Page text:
For the facts, I was grateful for the inclusion of a glossary, map, and list of characters. This helped me keep track of sub-plots and the main thread of the novel. The dark underpinnings of history and especially the evil antics of antagonist Mendel, provided page-turning drama, but without overriding the goodness shining through Baal Shem Tov’s illuminated soul. The author wisely didn’t tackle events after his death. I believe that the gift of “The Tremble of Love” is that it transports the reader to a bygone era as well as to innermost realms that are ever-present.
WWYD (What Would Yisroel Do?)
By Bryan Hayward
As Christians, we have an acronym “WWJD” (What Would Jesus Do?)
As I read this book and went through my daily life, I found myself asking “What Would Yisroel Do?”. Yisroel, (The Baal Shem Tov), infiltrated my daily life and helped me to pause in times of stress and think about how Yisroel would react to the situation.
The Tremble of Love includes a wide variety scenes with characters that come in contact with Yisroel from childhood through adulthood. One childhood scene shows an outcast wandering child, Yisroel, who appears to be mute and retarded. I heard the derisive comments that the town’s people would make about him when they saw him. I was angry at the towns people for their inconsiderate and damaging attitude towards this poor child. On the other hand, to my surprise Yisroel felt only love and kindness towards them. He felt no need to defend himself.
My strongest spiritual experience of the book is how Yisroel reacts to aggression in words and actions towards him throughout his life. The author presents one scene after another where as Yisroel acts in love and others become jealous, angry and sometimes violent towards him as a result. I frequently had no idea how I would handle the aggression from others. I learned each time how I could handle these situations with love at a level that I don’t actually comprehend yet. I often thought, “How does the author know these answers?”
From my perspective, as a fairly knowledgeable Christian, the story of the Baal Shem Tov taught me so much about the similarity between the Jewish and Christian faith in God. Having been quite ignorant of the Jewish faith up until now, this was a most enjoyable new spiritual experience for me.
This book includes so many beautifully described scenes that I experienced through the authors words. I don’t feel like I “read a book”. It’s as if I was there in the middle of the daily life of the Baal Shem Tov.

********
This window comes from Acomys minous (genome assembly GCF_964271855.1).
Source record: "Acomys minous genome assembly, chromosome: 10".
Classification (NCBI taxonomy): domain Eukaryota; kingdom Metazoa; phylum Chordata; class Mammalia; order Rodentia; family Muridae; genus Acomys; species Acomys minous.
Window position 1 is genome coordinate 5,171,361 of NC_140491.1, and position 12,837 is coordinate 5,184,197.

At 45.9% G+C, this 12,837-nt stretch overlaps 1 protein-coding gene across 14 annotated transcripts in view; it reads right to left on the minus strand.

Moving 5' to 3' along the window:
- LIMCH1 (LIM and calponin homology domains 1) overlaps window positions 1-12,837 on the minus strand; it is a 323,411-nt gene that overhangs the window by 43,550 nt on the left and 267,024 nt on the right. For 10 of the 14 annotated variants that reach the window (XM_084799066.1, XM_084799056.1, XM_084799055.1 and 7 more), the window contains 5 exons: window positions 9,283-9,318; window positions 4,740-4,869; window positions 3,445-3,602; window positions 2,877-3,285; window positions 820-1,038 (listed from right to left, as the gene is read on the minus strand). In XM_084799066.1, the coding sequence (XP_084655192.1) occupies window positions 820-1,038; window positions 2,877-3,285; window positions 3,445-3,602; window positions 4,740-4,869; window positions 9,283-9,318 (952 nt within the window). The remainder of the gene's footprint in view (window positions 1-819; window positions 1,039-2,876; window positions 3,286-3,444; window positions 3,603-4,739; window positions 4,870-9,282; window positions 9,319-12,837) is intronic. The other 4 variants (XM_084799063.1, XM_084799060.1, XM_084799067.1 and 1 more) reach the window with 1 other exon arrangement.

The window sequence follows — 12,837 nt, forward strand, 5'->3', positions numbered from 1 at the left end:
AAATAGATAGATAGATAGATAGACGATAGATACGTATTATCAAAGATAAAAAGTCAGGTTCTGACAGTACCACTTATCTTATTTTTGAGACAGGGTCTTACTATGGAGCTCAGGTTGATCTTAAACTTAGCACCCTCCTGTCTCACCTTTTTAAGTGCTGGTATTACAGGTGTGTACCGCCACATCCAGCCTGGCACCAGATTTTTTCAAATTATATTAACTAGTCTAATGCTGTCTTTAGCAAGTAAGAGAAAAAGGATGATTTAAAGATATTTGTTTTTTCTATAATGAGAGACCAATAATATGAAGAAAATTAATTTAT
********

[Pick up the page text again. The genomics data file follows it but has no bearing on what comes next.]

Loved this book!
By Andrea Kinsley
I LOVED this book about the 18th century mystic, the Baal Shem Tov, and looked forward to each day’s end so I could get lost in it before bed. Ani Tuzman has a deep and intimate understanding of this great man and portrays him in such a way that as a reader, I too, felt close to him. The Baal Shem Tov was unconventional in his pure devotion, and unflinching in his trust and faith. To all naysayers and those who vehemently opposed him due to their misunderstanding of his ways, he showed only love and wisdom. I found his example soothing and helpful; a compassionate model of how to behave in the face of hatred and divisiveness. Ani Tuzman so brilliantly brings his beautiful inner world to life. A must read for the times!
A Master Teacher Sheds Light on a Dark Era
By Barbara Cooper
In her breathtaking historical novel, The Tremble of Love, Ani Tuzman brings to life the epic saga of the man and revered teacher who came to be called The Baal Shem Tov. Deftly weaving a wealth of historic research into a rich tapestry of literary fiction, Tuzman employs a large and diverse cast of characters, focusing on generations of families whose lives were transformed by the profound (and surprisingly prescient) wisdom of this little-known Master.
Merging spiritual mysticism with secular rationalism, The Tremble of Love transports the reader into the worlds of both the humblest peasant and the most egomaniacal powermonger. While the novel’s central characters observe Jewish traditions and teachings, the story also illuminates the Sabbatean movement and its ambiguous connection to Christianity; it delves into the mysterious teachings of the Kabbalah, while it also deals with accusations of “blood libel” by those of all faiths whose passion is to incite hatred and cruelty.